Italy and China have agreed to join forces and fight the illegal trafficking of antiquities as part of a historic agreement signed between the two countries. The Italian government also announced it will return 796 objects that had been illegally exported to Italy from China—including a third millennium BC Majiayao red clay pot—after a court in Milan ruled last November that the items should be repatriated. According to Hyperallergic, the artefacts were first intercepted by Italy’s Carabinieri art police at a market in 2007.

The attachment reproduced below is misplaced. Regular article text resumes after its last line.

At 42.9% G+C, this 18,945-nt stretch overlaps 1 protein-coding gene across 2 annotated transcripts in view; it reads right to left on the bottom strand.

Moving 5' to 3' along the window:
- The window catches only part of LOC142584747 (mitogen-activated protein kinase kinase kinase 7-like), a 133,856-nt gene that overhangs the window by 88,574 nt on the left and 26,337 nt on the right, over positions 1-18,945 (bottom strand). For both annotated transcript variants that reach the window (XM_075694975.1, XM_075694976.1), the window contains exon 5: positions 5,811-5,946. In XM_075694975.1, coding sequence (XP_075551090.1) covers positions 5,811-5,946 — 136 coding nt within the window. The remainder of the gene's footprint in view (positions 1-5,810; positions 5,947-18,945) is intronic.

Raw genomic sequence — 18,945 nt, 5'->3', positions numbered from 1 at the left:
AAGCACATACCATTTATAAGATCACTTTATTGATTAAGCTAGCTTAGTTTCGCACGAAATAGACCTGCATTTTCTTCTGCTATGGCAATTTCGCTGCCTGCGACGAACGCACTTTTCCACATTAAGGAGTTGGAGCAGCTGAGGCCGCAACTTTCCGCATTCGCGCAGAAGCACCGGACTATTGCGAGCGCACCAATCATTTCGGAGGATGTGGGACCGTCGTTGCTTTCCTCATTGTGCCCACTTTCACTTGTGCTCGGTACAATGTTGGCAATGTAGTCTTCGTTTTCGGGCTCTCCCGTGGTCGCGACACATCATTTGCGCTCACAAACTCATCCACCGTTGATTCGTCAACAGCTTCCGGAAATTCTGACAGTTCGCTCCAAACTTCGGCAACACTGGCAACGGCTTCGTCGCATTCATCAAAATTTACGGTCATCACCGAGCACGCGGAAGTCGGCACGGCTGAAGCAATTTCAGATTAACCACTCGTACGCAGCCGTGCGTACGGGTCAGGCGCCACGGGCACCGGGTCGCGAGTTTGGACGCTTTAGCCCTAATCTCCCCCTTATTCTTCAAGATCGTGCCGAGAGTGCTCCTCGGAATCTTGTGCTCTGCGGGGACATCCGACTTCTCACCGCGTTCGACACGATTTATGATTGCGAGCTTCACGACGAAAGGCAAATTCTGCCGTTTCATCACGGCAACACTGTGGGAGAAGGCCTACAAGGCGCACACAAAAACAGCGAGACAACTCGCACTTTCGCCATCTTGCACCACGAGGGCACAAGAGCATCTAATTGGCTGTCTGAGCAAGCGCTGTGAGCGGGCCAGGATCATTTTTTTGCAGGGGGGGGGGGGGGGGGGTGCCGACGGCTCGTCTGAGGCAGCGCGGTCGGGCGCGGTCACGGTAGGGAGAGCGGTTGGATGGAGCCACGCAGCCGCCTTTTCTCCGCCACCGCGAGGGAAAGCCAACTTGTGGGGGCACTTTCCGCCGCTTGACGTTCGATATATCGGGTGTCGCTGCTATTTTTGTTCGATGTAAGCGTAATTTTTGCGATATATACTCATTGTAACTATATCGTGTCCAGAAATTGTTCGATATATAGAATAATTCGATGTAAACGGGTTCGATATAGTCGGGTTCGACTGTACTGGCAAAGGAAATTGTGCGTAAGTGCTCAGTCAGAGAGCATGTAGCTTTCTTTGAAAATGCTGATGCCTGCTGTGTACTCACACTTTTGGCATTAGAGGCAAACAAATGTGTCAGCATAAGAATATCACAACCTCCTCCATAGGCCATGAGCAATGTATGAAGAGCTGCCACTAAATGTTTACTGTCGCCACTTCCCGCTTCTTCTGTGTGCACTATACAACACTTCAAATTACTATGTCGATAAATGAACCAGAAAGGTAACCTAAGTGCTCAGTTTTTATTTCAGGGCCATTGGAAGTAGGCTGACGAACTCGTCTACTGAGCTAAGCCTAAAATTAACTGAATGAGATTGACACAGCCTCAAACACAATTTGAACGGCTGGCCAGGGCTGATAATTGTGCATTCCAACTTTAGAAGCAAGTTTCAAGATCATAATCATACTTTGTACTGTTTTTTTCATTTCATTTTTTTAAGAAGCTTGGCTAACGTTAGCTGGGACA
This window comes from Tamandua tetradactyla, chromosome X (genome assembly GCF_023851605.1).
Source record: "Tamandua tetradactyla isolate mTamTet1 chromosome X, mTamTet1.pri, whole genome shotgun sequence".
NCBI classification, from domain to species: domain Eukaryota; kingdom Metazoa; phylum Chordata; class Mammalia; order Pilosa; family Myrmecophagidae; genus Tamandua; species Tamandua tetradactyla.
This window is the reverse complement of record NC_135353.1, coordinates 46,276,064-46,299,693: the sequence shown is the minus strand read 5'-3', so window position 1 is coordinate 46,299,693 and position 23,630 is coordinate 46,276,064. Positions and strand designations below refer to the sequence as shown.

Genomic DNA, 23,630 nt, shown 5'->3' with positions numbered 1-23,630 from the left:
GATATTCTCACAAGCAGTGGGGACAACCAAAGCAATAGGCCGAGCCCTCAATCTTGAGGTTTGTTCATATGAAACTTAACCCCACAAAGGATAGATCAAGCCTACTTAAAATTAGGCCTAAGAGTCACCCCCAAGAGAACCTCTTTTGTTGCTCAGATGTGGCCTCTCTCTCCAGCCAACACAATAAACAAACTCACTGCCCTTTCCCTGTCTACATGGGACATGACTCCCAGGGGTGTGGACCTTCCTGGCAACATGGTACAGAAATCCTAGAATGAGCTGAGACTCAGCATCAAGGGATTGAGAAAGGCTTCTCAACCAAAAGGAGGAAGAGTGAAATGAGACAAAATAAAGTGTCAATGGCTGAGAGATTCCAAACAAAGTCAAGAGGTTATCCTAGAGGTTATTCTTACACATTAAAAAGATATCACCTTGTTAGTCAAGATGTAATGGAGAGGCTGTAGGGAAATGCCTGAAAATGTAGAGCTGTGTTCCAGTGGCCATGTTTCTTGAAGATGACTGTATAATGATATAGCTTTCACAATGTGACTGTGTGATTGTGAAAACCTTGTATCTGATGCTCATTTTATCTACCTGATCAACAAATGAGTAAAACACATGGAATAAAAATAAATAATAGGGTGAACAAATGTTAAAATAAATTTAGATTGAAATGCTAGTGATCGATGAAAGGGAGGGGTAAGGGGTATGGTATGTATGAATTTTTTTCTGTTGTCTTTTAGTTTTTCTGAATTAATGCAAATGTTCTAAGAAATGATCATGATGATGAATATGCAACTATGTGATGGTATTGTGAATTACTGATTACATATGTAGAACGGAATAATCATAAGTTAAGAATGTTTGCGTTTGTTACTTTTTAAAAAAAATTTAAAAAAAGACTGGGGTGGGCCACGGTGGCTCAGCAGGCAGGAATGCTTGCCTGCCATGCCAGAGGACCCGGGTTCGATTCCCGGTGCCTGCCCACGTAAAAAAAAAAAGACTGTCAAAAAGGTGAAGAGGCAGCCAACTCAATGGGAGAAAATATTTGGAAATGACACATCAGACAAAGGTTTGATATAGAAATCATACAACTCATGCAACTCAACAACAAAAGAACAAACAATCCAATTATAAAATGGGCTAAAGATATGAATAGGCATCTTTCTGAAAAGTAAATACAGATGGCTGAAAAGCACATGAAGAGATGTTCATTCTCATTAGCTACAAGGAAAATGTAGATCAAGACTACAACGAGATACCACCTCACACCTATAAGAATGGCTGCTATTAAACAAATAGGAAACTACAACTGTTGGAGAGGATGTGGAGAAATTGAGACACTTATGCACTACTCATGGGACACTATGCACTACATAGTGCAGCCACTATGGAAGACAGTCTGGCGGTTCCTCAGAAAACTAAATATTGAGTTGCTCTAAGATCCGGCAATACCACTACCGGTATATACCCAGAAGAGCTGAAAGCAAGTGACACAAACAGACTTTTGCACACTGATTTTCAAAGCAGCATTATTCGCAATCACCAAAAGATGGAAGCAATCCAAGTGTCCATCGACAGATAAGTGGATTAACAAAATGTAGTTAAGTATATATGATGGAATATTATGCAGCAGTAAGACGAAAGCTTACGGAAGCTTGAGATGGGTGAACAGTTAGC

The announcement was made during an official three-day visit to Rome earlier this week by the Chinese president Xi Jinping. The Italian minister of culture, Alberto Bonisoli, tweeted that both China and Italy would “cooperate in the fight against the trafficking of illegally stolen cultural heritage and [help to safeguard] the Unesco sites of our two countries”. According to local press reports, Bonisoli added that the National Museum of China in Beijing would organise an exhibition to display the restituted treasures in autumn 2020, to mark the 50th anniversary of diplomatic relations between the countries.
Italy also signed up to China's ambitious Belt and Road Initiative as part of the new joint partnership. The project, aimed at boosting trade between China, Europe, Asia and Africa, has been dubbed the “new Silk Road”.